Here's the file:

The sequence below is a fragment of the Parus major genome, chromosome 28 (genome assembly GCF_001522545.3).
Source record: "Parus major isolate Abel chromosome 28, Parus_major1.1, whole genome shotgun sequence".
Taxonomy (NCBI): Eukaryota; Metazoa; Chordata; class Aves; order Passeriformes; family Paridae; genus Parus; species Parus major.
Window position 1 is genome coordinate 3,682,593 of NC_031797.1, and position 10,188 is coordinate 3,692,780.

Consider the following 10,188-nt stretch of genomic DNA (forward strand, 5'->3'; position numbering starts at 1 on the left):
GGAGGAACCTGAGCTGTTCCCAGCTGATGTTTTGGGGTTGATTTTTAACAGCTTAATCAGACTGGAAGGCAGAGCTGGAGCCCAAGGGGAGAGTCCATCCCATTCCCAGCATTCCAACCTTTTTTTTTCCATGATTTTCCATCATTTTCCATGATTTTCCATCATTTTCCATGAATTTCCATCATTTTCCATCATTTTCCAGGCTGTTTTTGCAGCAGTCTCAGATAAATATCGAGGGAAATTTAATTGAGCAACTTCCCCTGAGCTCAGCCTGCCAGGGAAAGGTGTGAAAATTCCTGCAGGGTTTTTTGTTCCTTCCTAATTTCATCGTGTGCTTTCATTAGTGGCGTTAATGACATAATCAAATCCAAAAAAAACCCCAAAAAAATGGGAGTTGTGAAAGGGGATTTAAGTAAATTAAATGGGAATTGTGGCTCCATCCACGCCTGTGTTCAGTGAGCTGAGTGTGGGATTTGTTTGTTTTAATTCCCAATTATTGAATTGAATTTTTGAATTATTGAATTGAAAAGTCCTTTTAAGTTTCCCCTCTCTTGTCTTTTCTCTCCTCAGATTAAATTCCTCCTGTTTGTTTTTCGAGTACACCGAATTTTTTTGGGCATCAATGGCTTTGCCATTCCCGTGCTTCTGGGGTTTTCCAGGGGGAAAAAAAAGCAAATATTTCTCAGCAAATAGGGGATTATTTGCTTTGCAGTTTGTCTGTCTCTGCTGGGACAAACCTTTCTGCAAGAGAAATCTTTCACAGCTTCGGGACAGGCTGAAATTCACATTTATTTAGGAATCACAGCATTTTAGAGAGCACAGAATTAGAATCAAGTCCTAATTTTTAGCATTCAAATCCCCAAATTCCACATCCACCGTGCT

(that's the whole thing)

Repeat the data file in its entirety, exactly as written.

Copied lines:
The sequence below is a fragment of the Parus major genome, chromosome 28 (genome assembly GCF_001522545.3).
Source record: "Parus major isolate Abel chromosome 28, Parus_major1.1, whole genome shotgun sequence".
Taxonomy (NCBI): Eukaryota; Metazoa; Chordata; class Aves; order Passeriformes; family Paridae; genus Parus; species Parus major.
Window position 1 is genome coordinate 3,682,593 of NC_031797.1, and position 10,188 is coordinate 3,692,780.

Consider the following 10,188-nt stretch of genomic DNA (forward strand, 5'->3'; position numbering starts at 1 on the left):
GGAGGAACCTGAGCTGTTCCCAGCTGATGTTTTGGGGTTGATTTTTAACAGCTTAATCAGACTGGAAGGCAGAGCTGGAGCCCAAGGGGAGAGTCCATCCCATTCCCAGCATTCCAACCTTTTTTTTTCCATGATTTTCCATCATTTTCCATGATTTTCCATCATTTTCCATGAATTTCCATCATTTTCCATCATTTTCCAGGCTGTTTTTGCAGCAGTCTCAGATAAATATCGAGGGAAATTTAATTGAGCAACTTCCCCTGAGCTCAGCCTGCCAGGGAAAGGTGTGAAAATTCCTGCAGGGTTTTTTGTTCCTTCCTAATTTCATCGTGTGCTTTCATTAGTGGCGTTAATGACATAATCAAATCCAAAAAAAACCCCAAAAAAATGGGAGTTGTGAAAGGGGATTTAAGTAAATTAAATGGGAATTGTGGCTCCATCCACGCCTGTGTTCAGTGAGCTGAGTGTGGGATTTGTTTGTTTTAATTCCCAATTATTGAATTGAATTTTTGAATTATTGAATTGAAAAGTCCTTTTAAGTTTCCCCTCTCTTGTCTTTTCTCTCCTCAGATTAAATTCCTCCTGTTTGTTTTTCGAGTACACCGAATTTTTTTGGGCATCAATGGCTTTGCCATTCCCGTGCTTCTGGGGTTTTCCAGGGGGAAAAAAAAGCAAATATTTCTCAGCAAATAGGGGATTATTTGCTTTGCAGTTTGTCTGTCTCTGCTGGGACAAACCTTTCTGCAAGAGAAATCTTTCACAGCTTCGGGACAGGCTGAAATTCACATTTATTTAGGAATCACAGCATTTTAGAGAGCACAGAATTAGAATCAAGTCCTAATTTTTAGCATTCAAATCCCCAAATTCCACATCCACCGTGCT